Next generation microcontrollers, integrated wireless applications and e-field sensing technologies will be the focus of the 2009 Freescale Rochester Technology Symposium that will take place Nov. 5 at Rochester Institute of Technology's Center for Integrated Manufacturing Systems. The all-day symposium will be held in the Louise M. Slaughter Building on the RIT campus. It will kick off with an opening keynote from Lisa Su, senior vice president and general manager of the Freescale Networking Systems Group.
Participants can register online starting Sept. 7 at www.freescale.com/FRTS.
“RIT is honored to host the annual Freescale Rochester Technology Symposium,” says Ken Hsu, professor of computer engineering and director of the Freescale Embedded Systems Lab at RIT. “This symposium is designed for the embedded system design engineers and managers as well as professors and students in the U.S. Northeast region. We are very grateful that Freescale generously donates the funds and equipment in support of this modern lab for our education and research.”
The annual symposium is open to design engineers, engineering professors and students, third-party tools partners, and executive managers for a one-day, multi-track training seminar on Freescale technologies and system design. Participants can participate in labs and presentations, as well as a trade show highlighting development tools, reference designs, customer products, and student applications and projects.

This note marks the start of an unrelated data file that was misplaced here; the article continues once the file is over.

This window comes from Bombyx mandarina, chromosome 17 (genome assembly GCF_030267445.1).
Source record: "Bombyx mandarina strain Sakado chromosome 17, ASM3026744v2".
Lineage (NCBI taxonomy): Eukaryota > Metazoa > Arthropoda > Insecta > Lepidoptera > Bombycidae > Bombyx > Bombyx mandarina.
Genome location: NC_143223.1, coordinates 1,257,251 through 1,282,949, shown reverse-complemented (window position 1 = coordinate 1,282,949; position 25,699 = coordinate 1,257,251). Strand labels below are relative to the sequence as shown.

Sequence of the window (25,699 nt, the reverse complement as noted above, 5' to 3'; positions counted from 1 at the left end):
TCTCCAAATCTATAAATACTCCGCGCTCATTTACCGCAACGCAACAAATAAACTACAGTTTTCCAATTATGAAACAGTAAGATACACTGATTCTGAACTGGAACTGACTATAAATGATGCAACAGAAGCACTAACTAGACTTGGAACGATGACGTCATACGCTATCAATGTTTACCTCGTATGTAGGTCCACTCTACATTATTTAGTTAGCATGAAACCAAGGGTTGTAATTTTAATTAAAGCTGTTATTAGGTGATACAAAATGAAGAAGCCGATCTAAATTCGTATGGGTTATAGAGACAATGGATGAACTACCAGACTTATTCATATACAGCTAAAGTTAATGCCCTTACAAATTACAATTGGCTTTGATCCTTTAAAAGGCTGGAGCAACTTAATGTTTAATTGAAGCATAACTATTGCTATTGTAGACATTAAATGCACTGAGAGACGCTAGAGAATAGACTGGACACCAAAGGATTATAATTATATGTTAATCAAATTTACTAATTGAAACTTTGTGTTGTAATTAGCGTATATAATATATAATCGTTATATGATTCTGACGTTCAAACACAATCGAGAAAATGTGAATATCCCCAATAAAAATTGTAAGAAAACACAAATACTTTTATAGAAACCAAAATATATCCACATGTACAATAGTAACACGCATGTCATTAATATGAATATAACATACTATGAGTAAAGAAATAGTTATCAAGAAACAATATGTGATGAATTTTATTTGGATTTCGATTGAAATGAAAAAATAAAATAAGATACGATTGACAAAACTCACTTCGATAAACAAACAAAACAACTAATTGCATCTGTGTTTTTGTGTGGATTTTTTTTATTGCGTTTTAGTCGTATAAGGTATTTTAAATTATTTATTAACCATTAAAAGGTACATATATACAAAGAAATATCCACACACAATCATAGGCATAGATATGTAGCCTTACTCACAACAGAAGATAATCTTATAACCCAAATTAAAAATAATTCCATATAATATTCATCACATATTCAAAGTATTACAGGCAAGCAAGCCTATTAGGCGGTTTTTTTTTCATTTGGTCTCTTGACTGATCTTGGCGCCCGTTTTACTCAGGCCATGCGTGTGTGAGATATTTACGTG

Su joined Freescale in June 2007 as chief technology officer to lead Freescale’s technology roadmap and global research and development operations. She was named general manager of networking and multimedia in September 2008. Prior to joining Freescale, she was at IBM where she was vice president of the Semiconductor Research and Development Center and responsible for the strategic direction of IBM’s silicon technologies, joint development alliances and semiconductor R&D operations.
Featured technologies at the 2009 symposium will include: Freescale’s next generation multi-core family, 8-to-32-bit capable microcontrollers, integrated wireless connectivity, high performance solutions based on the ARM core, pressure and e-field sensing technologies, and high-power radio frequency technology.